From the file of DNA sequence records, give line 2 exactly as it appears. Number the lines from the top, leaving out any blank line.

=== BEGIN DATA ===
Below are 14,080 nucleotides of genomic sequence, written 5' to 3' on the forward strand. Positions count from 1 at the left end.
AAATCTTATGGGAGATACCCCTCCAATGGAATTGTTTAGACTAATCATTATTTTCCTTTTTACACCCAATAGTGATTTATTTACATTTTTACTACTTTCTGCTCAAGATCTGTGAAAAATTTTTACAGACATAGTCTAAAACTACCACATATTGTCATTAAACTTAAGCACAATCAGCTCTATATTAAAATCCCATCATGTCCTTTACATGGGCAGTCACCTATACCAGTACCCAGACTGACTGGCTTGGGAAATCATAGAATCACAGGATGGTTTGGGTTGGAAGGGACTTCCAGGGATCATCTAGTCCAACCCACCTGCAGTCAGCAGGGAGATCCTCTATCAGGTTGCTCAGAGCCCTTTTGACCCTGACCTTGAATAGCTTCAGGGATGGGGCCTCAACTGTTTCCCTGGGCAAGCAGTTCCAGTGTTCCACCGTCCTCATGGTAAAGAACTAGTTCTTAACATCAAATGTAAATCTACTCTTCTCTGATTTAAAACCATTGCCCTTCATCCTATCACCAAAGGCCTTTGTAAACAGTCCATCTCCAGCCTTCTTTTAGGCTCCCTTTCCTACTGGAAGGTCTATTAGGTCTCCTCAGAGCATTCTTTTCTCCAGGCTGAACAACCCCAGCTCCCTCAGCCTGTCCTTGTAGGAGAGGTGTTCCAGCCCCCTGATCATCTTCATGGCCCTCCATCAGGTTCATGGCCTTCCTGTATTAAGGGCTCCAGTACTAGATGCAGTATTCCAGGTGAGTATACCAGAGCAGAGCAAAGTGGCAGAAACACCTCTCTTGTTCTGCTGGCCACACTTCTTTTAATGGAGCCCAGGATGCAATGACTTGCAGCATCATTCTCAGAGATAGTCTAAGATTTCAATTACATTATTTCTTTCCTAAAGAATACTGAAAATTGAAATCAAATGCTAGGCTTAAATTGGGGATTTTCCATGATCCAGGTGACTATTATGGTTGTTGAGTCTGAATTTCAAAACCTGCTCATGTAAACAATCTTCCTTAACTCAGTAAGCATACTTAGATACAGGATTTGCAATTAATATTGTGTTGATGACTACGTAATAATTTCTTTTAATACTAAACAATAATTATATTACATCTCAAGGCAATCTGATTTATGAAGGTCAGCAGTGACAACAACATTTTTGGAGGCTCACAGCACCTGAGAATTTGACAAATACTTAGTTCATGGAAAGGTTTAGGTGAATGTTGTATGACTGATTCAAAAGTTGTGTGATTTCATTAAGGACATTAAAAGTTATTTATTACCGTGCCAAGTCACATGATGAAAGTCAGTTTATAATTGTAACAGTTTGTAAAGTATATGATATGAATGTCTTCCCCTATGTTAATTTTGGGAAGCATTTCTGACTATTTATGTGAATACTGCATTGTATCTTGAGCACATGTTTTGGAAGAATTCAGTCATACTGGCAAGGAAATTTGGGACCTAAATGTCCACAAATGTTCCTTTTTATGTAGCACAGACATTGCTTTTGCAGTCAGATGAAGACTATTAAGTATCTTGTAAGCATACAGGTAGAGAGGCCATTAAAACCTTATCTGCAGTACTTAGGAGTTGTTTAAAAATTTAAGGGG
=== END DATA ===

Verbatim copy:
AAATCTTATGGGAGATACCCCTCCAATGGAATTGTTTAGACTAATCATTATTTTCCTTTTTACACCCAATAGTGATTTATTTACATTTTTACTACTTTCTGCTCAAGATCTGTGAAAAATTTTTACAGACATAGTCTAAAACTACCACATATTGTCATTAAACTTAAGCACAATCAGCTCTATATTAAAATCCCATCATGTCCTTTACATGGGCAGTCACCTATACCAGTACCCAGACTGACTGGCTTGGGAAATCATAGAATCACAGGATGGTTTGGGTTGGAAGGGACTTCCAGGGATCATCTAGTCCAACCCACCTGCAGTCAGCAGGGAGATCCTCTATCAGGTTGCTCAGAGCCCTTTTGACCCTGACCTTGAATAGCTTCAGGGATGGGGCCTCAACTGTTTCCCTGGGCAAGCAGTTCCAGTGTTCCACCGTCCTCATGGTAAAGAACTAGTTCTTAACATCAAATGTAAATCTACTCTTCTCTGATTTAAAACCATTGCCCTTCATCCTATCACCAAAGGCCTTTGTAAACAGTCCATCTCCAGCCTTCTTTTAGGCTCCCTTTCCTACTGGAAGGTCTATTAGGTCTCCTCAGAGCATTCTTTTCTCCAGGCTGAACAACCCCAGCTCCCTCAGCCTGTCCTTGTAGGAGAGGTGTTCCAGCCCCCTGATCATCTTCATGGCCCTCCATCAGGTTCATGGCCTTCCTGTATTAAGGGCTCCAGTACTAGATGCAGTATTCCAGGTGAGTATACCAGAGCAGAGCAAAGTGGCAGAAACACCTCTCTTGTTCTGCTGGCCACACTTCTTTTAATGGAGCCCAGGATGCAATGACTTGCAGCATCATTCTCAGAGATAGTCTAAGATTTCAATTACATTATTTCTTTCCTAAAGAATACTGAAAATTGAAATCAAATGCTAGGCTTAAATTGGGGATTTTCCATGATCCAGGTGACTATTATGGTTGTTGAGTCTGAATTTCAAAACCTGCTCATGTAAACAATCTTCCTTAACTCAGTAAGCATACTTAGATACAGGATTTGCAATTAATATTGTGTTGATGACTACGTAATAATTTCTTTTAATACTAAACAATAATTATATTACATCTCAAGGCAATCTGATTTATGAAGGTCAGCAGTGACAACAACATTTTTGGAGGCTCACAGCACCTGAGAATTTGACAAATACTTAGTTCATGGAAAGGTTTAGGTGAATGTTGTATGACTGATTCAAAAGTTGTGTGATTTCATTAAGGACATTAAAAGTTATTTATTACCGTGCCAAGTCACATGATGAAAGTCAGTTTATAATTGTAACAGTTTGTAAAGTATATGATATGAATGTCTTCCCCTATGTTAATTTTGGGAAGCATTTCTGACTATTTATGTGAATACTGCATTGTATCTTGAGCACATGTTTTGGAAGAATTCAGTCATACTGGCAAGGAAATTTGGGACCTAAATGTCCACAAATGTTCCTTTTTATGTAGCACAGACATTGCTTTTGCAGTCAGATGAAGACTATTAAGTATCTTGTAAGCATACAGGTAGAGAGGCCATTAAAACCTTATCTGCAGTACTTAGGAGTTGTTTAAAAATTTAAGGGG